McDonald’s is taking love as legal tender.
As part of a promotional offer from Feb. 2 through Valentine’s Day, the fast-food behemoth will be accepting expressions of affection as payment for food. Winners will be randomly selected at pre-designated times at participating McDonald's locations, and a McDonald's employee will instruct them to perform a "random act of Lovin'."
The company will announce the “Pay with Lovin’" campaign in a commercial slated to air Sunday during Super Bowl XLIX.
The ad, which hit YouTube on Friday, features peppy McDonald’s cashiers surprising incredulous customers by requesting they pay for their food by dancing, hugging their companions or calling their mothers to say “I love you.”
Terri Hickey, a McDonald’s spokeswoman, said the company expects about 1 million customers to benefit from the giveaway. Each participating restaurant will have 100 such deals, 55 of which are divided between the first two days of the campaign, according to the official rules.
This promotion comes at a rocky time for McDonald’s, which saw the abrupt departure of its chief executive this week amid slumping sales.
Super Bowl ad slots, which cost $4.5 million for 30 seconds, can be powerful tools for spurring sales. A study released this month by professors from Stanford University and Humboldt University Berlin found that advertisers’ return on the investment can be as high as 258 percent.
I've heard managers talking about it being "unfair" for retail slaves to set aside a new console for their own purchase, and blathering about it being against "retail ethical standards."
Sadly, "retail ethical standards" are an oxymoron if ever there was one. People who buy a console when it first releases, just ebay the thing for a profit. People who complain that it's unethical to buy them just for profit obviously never realize that corporations already do that themselves.
It’s not like the corporations don’t whip up interest in an item and then deliberately under-stock the stores. It creates an artificial shortage, then increases demand for the product to the point where they can then flood the stores with product at a price that ordinarily would be too ridiculous to even contemplate spending money on.
Game console makers and Apple do it with every product they've ever made. Let's face it, you can get a console for half the release price or less in just a few years, AND there will be games out you actually want to play, PLUS a lot of the bugs and errors will be fixed (or "patched") in the later releases.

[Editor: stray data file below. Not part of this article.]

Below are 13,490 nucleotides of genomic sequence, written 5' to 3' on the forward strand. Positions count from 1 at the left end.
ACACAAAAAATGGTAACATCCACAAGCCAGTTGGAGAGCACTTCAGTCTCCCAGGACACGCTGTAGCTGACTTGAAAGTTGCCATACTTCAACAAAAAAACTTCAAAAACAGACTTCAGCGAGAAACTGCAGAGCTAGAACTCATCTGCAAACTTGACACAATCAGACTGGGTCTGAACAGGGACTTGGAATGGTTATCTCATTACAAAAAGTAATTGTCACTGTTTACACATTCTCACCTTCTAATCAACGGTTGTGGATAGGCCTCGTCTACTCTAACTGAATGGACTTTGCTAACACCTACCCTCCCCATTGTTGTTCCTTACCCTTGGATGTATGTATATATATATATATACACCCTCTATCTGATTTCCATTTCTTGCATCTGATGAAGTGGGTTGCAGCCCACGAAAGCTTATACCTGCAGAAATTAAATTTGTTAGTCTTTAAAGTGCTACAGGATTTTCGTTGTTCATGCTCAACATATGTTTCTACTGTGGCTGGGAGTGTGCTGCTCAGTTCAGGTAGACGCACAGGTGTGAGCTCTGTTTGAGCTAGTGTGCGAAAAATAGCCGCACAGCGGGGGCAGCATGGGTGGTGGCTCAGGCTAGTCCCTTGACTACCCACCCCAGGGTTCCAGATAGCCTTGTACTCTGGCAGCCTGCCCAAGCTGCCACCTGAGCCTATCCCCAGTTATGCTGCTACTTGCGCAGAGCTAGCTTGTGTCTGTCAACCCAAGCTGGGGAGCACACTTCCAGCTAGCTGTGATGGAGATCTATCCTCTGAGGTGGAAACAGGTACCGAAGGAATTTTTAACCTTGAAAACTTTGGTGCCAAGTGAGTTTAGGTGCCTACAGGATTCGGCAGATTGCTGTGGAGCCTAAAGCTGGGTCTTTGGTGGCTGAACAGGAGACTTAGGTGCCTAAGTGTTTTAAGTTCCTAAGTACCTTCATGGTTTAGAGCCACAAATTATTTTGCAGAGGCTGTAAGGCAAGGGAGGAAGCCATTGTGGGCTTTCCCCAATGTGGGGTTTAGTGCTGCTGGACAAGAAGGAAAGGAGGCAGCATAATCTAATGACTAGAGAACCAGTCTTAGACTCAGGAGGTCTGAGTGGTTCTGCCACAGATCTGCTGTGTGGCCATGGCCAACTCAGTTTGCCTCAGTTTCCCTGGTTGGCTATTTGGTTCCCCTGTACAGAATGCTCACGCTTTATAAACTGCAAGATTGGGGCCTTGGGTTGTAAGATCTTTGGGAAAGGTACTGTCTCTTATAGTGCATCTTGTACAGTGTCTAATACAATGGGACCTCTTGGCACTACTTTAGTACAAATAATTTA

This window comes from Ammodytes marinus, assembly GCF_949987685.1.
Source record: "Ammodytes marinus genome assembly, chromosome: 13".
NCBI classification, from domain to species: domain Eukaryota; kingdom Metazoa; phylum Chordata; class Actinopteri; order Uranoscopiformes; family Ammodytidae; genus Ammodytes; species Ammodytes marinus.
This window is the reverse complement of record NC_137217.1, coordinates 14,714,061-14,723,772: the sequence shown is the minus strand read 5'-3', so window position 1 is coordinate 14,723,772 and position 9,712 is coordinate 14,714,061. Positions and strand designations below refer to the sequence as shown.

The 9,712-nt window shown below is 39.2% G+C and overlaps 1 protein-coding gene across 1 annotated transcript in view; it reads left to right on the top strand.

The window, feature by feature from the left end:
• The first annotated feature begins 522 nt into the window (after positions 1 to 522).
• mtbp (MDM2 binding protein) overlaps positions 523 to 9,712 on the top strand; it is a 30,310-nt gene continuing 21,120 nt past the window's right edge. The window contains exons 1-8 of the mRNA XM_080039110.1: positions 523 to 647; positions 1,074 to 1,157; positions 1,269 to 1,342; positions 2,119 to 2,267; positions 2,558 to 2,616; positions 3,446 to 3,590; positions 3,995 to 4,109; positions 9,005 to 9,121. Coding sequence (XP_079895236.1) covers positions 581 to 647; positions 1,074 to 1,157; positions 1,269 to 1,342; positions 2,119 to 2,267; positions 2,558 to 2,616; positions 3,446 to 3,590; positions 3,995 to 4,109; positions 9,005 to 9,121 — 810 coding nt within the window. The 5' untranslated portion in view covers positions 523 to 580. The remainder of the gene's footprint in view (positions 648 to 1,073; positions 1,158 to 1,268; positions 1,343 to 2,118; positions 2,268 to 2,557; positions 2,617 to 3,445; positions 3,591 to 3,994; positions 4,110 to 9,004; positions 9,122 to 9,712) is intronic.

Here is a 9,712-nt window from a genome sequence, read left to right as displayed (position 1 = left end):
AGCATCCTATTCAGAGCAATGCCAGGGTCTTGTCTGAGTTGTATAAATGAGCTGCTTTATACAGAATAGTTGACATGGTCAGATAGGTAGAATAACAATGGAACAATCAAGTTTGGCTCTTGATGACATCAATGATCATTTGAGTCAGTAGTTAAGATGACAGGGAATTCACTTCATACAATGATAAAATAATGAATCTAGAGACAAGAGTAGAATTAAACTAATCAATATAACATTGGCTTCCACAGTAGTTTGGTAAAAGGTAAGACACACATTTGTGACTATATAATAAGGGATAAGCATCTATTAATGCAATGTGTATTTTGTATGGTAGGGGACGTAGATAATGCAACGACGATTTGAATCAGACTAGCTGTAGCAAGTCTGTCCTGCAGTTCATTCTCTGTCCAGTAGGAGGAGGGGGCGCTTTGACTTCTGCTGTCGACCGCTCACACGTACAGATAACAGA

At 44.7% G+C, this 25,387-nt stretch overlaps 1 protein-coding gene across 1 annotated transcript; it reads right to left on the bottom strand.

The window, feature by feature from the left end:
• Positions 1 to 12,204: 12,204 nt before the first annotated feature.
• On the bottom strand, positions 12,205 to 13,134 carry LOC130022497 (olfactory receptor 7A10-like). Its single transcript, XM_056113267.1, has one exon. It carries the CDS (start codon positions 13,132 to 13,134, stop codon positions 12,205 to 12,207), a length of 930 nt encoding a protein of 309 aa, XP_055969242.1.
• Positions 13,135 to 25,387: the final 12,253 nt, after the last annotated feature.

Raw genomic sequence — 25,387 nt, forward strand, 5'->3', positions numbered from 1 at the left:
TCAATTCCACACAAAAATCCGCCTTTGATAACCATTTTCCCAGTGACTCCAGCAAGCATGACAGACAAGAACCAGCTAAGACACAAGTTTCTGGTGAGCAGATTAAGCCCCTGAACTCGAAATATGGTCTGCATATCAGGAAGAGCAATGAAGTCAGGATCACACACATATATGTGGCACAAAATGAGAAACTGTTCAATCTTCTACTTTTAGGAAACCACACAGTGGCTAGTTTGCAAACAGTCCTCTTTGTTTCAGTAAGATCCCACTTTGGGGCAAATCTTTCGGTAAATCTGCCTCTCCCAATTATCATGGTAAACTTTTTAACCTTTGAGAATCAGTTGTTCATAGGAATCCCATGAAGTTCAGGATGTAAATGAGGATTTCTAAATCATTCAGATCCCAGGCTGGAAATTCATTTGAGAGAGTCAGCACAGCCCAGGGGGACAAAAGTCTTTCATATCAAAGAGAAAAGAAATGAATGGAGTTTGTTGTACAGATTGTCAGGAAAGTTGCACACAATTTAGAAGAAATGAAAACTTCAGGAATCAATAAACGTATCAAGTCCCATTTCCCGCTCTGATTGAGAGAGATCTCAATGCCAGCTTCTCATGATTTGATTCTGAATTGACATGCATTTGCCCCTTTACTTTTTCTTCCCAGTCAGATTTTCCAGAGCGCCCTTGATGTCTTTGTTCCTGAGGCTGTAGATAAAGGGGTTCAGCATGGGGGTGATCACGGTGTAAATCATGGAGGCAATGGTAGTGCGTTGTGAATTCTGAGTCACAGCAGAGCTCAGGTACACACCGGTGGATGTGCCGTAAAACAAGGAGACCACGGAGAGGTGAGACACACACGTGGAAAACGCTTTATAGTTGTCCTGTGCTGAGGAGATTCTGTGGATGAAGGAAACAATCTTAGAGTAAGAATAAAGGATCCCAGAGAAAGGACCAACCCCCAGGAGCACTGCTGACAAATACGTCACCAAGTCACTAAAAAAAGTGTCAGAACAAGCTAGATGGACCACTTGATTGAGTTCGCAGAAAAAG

If you buy it when it first comes out, you almost can't play it at all, either because games you'd like don't come out until much later, or else it's achingly buggy.
So screw your "unfair" bleating, but I will agree it's not worth it to buy it upon release.
From Rocket News:
Earlier this month, the Internet was all abuzz over some awesome cat ear headphones. As creative as they may be, though, they’re really more robotic than feline in appearance, what with their glowing LED accents and external speakers.
If you’re more concerned with fashion than music, though, and you feel like you could do without all the cybernetic-style accouterments, one Japanese designer has put together an alternative form of cat-shaped headgear. Just to reiterate, that’s “cat-shaped,” not “cat ear-shaped,” since this hairband gives the illusion of an adorable kitten perched atop your head.
Designer Campanella runs a blog about what seem to be her three biggest passions:fashion accessories, interior design, and cats. Campanella is also a regular participant at Design Festa, the annual Tokyo expo that features works by both professional and amateur creators.
During the 2012 event, Campanella took a break from manning her booth to stroll around and see what her fellow exhibitors had brought with them. That didn’t mean she had to stop displaying her own works, though, as shown in this selfie of the artist with her face obscured but her kitty-shaped hair accessory in plain view.
It attracted smiles and questions, the most common being “Can I try it?” and “How does it stay on?” We imagine the good-natured Campanella was happy to oblige the request, and as for how the kitty stays stuck to her head, there’s a barrette incorporated into the front of the stuffed cat’s collar.
But while the barrette kept the cat from falling off completely, it didn’t prevent it from slipping down after extended wear. The design also had the drawback of needing a thick bunch of hair to latch onto, meaning it couldn’t easily be worn by cat-lovers with short hair. To address these problems, for the following year’s Design Festa, Campanella retooled the cat-shaped hair clip into a hairband.
Sadly, Campanella’s cat hairband doesn’t seem to be available in stores. However, recently photos of it have once again surfaced online, causing a stir among those who’d love to have a cute kitty riding on top of their heads, leading to the following comments:
“Ooooo want it want it!”
“I need one with a black cat with a grumpy expression!”
“I thought it was a real cat!”
Campanella still updates her blog regularly, so we’re sure plenty of fans are keeping their fingers crossed that she’ll show up at this year’s Design Festa, scheduled for May 16 and 17 at Tokyo’s Big Sight. Hopefully she’ll be there, and with enough cat hairbands for everyone.